En route for the tiny and remote Hebridean island of St Kilda I found myself grappling with a tiny and remote problem. I have told myself time and time again that there are no technical solutions for writers, only imaginative ones – but that doesn’t stop me from falling prey to these delusions: this computer/typewriter/research will catapult the work in hand to new levels.
My tiny netbook had burnt out after I’d stupidly shut it while it was shutting down then left it to burn out its mother board. Or so Nomi, the guy in the local cyber-café-cum-phone-unlocking hangout, told me. He ordered a new mother board from Hong Kong to replace it, and when the job was done (160 shitters), we checked that it booted up and I tucked it away in my rucksack.
But on the train the keyboard obstinately refused to work at all; disaster: I had two pieces to file before I got beyond internet range in 36 hours. I called Toby the computer man: “Oh,” he said, “it sounds like this guy failed to reconnect the keyboard, it’s a simple enough job but you have to open the machine and obviously you need to know what you’re doing.”
Obviously I wouldn’t know what I was doing: I orbit the world of handiness in a space station of cackhandedness banged together out of old 2x4s and six-inch nails. Some years ago I reached the tipping point and had to acknowledge that I would probably never be able to put up a set of shelves or flambé a crème brûlée. I concur with Dr Johnson that to be unhandy is in itself a form of stupidity, and although I once – to please my wife – spent something like a fortnight installing a new toilet-roll holder (I did drilling and everything!), when she returned home from her holiday, she tartly observed that it was the wrong way round.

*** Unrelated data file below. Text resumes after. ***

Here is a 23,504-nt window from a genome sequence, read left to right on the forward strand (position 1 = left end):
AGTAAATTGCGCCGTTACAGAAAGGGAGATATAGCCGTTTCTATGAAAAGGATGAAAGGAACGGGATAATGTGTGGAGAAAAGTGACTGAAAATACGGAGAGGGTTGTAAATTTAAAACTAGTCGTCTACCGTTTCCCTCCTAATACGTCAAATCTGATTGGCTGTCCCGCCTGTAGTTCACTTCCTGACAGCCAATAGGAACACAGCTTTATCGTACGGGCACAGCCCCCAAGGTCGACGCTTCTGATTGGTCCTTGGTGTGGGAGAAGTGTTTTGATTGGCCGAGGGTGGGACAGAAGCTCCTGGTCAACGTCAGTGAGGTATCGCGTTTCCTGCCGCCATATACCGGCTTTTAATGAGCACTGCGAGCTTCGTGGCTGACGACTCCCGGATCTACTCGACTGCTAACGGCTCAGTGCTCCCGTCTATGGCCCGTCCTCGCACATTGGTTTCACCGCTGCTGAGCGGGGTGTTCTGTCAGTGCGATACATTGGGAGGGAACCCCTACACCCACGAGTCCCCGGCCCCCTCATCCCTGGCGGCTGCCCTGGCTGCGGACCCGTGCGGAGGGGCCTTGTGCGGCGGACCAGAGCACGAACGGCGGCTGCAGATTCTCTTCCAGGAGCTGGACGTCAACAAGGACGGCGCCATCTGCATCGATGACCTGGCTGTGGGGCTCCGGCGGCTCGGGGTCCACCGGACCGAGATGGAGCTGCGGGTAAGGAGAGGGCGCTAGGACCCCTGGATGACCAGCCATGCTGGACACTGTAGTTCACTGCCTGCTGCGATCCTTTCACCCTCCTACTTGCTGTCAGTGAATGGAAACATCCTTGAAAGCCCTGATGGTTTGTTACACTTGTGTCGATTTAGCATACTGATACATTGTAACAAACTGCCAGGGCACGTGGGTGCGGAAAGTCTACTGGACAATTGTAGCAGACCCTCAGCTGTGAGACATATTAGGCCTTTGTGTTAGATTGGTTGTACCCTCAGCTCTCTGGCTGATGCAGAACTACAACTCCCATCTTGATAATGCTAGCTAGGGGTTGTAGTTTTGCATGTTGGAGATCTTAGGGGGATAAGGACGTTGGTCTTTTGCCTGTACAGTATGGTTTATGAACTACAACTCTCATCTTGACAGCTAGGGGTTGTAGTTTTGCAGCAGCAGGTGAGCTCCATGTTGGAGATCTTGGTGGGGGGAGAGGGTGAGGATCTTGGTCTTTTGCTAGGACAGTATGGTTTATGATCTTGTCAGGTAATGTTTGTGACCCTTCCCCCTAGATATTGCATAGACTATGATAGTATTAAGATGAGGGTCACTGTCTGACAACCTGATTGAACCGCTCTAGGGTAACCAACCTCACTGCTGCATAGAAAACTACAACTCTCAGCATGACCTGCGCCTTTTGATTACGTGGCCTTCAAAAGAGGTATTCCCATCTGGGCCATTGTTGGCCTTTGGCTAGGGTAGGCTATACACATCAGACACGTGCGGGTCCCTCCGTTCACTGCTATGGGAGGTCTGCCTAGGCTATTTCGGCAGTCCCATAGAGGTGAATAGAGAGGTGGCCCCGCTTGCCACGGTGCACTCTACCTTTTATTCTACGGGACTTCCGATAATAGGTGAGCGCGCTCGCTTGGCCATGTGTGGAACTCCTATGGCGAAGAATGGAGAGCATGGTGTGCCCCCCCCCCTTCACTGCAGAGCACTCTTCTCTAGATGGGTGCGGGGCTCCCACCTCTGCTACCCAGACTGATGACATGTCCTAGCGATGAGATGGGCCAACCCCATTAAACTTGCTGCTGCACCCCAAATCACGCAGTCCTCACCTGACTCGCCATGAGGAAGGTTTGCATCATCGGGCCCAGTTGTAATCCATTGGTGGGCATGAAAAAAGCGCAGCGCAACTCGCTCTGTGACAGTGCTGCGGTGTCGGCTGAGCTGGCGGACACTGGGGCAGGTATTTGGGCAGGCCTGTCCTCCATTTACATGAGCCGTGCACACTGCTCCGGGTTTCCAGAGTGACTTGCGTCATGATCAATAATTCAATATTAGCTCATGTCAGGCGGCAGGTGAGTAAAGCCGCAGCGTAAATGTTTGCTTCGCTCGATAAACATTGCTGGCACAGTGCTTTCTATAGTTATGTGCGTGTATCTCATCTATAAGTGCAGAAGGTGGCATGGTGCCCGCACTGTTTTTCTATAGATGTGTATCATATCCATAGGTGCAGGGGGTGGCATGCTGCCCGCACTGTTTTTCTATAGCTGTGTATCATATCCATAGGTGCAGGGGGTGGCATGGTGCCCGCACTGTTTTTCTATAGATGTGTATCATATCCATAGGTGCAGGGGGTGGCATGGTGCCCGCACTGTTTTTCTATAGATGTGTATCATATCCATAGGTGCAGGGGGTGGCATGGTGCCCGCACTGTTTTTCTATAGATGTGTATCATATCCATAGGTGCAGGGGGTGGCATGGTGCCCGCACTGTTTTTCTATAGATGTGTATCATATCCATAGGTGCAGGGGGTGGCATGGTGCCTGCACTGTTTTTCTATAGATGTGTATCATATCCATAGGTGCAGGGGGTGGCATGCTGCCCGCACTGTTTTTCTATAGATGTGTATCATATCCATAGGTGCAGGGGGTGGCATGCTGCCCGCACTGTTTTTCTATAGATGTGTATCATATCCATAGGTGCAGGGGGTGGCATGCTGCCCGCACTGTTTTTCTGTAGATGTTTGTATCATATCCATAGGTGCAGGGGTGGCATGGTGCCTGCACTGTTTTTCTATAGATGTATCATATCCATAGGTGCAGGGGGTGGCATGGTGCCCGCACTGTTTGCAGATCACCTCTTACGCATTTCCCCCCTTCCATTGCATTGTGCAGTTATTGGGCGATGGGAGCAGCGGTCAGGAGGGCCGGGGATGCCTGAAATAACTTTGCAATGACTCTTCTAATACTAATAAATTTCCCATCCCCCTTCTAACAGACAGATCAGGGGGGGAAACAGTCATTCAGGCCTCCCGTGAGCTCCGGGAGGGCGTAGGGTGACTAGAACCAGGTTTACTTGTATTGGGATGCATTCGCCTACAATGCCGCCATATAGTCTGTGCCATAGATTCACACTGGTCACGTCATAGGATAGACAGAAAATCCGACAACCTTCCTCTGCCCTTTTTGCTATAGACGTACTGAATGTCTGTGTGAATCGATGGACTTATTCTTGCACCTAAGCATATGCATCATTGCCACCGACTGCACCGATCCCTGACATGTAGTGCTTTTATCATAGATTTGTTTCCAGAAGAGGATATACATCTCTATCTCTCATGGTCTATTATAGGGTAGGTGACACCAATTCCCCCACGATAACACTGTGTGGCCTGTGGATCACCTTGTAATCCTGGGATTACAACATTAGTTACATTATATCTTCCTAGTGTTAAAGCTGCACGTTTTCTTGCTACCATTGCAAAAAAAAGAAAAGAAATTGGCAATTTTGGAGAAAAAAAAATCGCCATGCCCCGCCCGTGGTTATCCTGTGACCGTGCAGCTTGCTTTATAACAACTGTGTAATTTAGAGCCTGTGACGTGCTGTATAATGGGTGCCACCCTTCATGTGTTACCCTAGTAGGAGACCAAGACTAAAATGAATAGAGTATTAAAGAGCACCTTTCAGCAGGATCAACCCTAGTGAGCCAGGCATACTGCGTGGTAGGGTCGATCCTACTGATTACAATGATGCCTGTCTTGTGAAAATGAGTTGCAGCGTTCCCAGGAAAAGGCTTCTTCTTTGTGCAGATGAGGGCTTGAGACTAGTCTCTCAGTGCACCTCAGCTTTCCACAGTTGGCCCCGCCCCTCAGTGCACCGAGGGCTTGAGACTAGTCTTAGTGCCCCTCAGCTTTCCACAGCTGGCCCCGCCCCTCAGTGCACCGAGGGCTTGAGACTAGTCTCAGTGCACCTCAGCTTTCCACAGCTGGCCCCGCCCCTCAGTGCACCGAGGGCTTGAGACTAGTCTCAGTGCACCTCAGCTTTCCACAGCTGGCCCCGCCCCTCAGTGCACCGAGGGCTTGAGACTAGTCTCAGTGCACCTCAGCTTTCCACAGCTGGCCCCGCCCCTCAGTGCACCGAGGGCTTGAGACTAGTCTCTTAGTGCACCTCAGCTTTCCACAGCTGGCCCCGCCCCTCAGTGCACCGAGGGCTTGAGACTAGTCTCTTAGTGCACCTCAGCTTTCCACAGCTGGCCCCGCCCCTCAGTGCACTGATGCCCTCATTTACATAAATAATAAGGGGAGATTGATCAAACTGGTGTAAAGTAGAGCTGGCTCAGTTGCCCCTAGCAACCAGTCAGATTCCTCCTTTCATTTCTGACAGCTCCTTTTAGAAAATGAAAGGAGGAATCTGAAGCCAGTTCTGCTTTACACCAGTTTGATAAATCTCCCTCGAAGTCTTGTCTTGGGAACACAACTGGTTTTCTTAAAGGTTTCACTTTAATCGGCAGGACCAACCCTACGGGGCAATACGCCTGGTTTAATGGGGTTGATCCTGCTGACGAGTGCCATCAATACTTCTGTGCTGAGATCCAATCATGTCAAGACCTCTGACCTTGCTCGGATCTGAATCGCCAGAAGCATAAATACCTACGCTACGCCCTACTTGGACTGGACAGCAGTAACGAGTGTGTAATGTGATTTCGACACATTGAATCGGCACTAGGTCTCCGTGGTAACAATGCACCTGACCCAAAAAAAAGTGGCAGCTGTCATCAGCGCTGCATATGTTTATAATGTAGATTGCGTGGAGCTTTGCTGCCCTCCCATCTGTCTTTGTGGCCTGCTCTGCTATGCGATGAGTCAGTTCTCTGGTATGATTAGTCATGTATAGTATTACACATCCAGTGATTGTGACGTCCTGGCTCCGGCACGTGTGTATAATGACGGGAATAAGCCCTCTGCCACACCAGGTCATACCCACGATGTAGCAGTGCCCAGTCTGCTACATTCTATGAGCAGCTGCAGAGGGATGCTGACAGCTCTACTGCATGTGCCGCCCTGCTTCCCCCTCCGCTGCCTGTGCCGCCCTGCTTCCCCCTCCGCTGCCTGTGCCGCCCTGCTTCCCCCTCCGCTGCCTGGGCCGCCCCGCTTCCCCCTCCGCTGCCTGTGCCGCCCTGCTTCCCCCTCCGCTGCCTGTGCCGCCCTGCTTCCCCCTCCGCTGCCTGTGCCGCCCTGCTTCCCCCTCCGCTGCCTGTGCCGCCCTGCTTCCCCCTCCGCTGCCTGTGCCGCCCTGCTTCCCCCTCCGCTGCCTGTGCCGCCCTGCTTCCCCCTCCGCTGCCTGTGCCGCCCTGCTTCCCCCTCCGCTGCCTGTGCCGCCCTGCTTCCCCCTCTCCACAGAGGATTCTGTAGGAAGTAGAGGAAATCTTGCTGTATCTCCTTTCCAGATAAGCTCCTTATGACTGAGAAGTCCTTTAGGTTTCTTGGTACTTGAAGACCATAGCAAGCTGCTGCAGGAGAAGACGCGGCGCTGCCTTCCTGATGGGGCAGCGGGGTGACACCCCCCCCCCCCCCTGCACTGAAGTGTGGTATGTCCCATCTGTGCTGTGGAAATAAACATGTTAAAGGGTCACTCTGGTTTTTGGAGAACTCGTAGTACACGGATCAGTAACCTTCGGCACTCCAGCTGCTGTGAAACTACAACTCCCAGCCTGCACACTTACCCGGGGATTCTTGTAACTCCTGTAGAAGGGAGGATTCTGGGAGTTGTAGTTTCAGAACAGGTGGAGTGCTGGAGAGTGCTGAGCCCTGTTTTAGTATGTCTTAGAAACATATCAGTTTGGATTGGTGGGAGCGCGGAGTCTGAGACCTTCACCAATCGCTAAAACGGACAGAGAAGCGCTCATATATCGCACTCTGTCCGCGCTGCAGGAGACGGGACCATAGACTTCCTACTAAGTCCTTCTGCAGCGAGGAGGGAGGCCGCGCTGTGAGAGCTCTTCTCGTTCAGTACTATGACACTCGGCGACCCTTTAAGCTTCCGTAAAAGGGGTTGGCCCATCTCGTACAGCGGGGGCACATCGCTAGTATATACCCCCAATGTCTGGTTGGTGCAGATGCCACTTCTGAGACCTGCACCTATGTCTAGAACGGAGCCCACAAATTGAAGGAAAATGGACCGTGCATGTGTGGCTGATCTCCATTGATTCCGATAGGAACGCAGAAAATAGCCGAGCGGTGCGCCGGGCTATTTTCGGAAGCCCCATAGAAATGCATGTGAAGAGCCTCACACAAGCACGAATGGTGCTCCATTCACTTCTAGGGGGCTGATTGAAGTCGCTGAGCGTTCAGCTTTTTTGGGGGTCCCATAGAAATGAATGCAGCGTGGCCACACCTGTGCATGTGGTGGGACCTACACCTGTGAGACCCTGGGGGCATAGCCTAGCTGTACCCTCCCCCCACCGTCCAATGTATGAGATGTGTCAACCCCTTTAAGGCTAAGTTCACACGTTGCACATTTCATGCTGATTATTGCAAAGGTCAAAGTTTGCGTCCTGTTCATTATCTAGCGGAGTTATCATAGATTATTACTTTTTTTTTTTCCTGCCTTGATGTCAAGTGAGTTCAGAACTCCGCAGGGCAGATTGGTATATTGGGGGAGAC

When I came off the phone and was sitting there gently weeping, the young man sitting in the seat behind me leant over and said, “I’m sorry, but I couldn’t help overhearing your conversation and I think I might be able to fix your computer.” Yes, bizarre – but true: a good computer Samaritan. A Phillips screwdriver was quickly obtained from the train guard and Alex (for this was his name) set to work. I couldn’t bear to look, given that manipulations like this seem like neurosurgery to me. Within what seemed to be a few minutes, Alex had done it and the world breathed a collective sigh of relief, safe in the knowledge that it would have another pretentious art catalogue essay by Will Self after all.
Alex wasn’t just a whizz at mending computers, he was also a soon-to-be-qualified psychiatric nurse who was thinking of going on to qualify in law so he could act as an advocate for mentally ill people. Moreover, he also grew all his vegetables on allotment near his home in Glasgow, and liked to go bare-bones backpacking around the Highlands. Indeed, rather like Bruno who took me down the London sewers a few weeks ago, he was one of those young men who seem to move lightly and efficiently around the world, and to me – who when young moved heavily and inefficiently around the world, trashing bits of it along the way – this seems far more of a miracle than a pathetic little netbook.